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Understanding the aging brain Dr. Kristy Nielson, a professor of psychology, was one of the first in the nation to use functional MRI technology for aging research. She uses fMRI images to examine what parts of the brain function differently in older versus younger people or people at high versus low risk for disorders like Alzheimer’s disease. “Imaging is starting to allow us to see differences or changes before we can measure them with traditional tests, so it has both the potential to help us better understand the mechanisms of aging or neurodegenerative diseases and the potential to help us predict impairments before they occur so that we might be able to prevent them,” says Nielson, who is also the editor-in-chief of the journal Ageing Research. The image above depicts areas of the brain active during a semantic memory task (identifying if a name is famous or not) and an episodic memory task (knowing whether a name was read earlier or not). The images show snapshots of the brain from its base on the left to its top on the right. People who showed less brain activity during the semantic task and who had the gene APOE-E4, which is linked to Alzheimer’s, were more likely to experience cognitive decline just 18 months later. “Research in Alzheimer’s is usually focused on episodic memory — that is, what patients have the most difficulty with is remembering what they did last week, yesterday or earlier today,” Nielson says. “Although factual memory get less attention, how the brain does this simple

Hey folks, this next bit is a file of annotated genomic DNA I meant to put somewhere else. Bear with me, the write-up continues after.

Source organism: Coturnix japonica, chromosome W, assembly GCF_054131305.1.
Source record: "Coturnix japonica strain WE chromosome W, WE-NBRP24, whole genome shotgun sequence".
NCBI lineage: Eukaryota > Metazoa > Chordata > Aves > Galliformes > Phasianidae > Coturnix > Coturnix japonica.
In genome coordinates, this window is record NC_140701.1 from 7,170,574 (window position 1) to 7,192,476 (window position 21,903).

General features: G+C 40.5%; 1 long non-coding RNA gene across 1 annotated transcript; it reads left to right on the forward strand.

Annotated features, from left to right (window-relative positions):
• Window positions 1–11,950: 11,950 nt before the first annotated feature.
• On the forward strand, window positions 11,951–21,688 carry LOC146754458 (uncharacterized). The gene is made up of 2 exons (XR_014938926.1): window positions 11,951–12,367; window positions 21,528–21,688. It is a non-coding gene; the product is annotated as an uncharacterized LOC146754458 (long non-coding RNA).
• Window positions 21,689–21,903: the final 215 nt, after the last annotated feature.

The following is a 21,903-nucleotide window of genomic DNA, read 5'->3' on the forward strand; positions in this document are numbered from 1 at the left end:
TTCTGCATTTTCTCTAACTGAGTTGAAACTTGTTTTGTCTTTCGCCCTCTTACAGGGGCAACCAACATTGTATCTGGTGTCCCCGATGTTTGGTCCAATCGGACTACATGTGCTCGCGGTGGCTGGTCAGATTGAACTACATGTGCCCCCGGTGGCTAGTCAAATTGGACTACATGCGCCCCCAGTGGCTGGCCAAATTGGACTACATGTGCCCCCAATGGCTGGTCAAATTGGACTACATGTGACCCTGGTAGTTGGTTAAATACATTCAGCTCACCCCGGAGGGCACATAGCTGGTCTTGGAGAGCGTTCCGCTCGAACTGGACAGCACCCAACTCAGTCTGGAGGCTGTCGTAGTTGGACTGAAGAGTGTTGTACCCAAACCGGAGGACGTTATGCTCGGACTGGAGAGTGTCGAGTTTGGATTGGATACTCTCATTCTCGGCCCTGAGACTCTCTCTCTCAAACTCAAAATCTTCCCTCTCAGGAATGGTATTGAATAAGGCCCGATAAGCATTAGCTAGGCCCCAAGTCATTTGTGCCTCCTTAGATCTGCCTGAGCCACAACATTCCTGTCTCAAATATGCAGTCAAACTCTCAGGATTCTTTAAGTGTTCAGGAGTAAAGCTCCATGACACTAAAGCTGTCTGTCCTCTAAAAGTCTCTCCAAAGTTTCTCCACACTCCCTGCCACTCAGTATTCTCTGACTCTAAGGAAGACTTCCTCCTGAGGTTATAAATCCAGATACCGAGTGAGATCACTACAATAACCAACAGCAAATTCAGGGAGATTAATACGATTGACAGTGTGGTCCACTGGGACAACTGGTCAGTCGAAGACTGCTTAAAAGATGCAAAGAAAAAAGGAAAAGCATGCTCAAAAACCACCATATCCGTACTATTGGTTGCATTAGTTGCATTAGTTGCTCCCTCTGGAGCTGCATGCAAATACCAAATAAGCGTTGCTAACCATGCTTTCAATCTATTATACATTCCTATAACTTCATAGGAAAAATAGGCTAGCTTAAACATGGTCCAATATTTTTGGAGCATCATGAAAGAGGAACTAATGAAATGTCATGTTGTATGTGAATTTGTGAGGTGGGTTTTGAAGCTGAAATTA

Dr. Kristy Nielson

task is very telling about who is likely to experience Alzheimer’s-like cognitive decline later on.”

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Building better nanodevices

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These images show a grown nanostructure created by Dr. Chung Hoon Lee, assistant professor of electrical and computer engineering and director of Marquette’s Nanoscale Devices Laboratory. The images were published in the journal Applied

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Physics Letters in November. Lee uses a high-powered microscope to learn about the

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nanostructure growth mechanism, and in 2012 he succeeded in growing atomically

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sharp tips at nanoscale, which could be used in materials such as metals, metal-oxides and polymers. “The applications of this technology are broad in science and engineering,” Lee says. One possible application: using a single molecule as an electric device such as an electronic computer chip, which may be more

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efficient than current computer chips, he says. Working within spaces less than 1/10,000th diameter of a human

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hair, Lee builds his nanostructures with an unusual method, using an optical lithography that is common in industry and an electrical field.

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Discover

Dr. Chung Hoon Lee


Discover 2013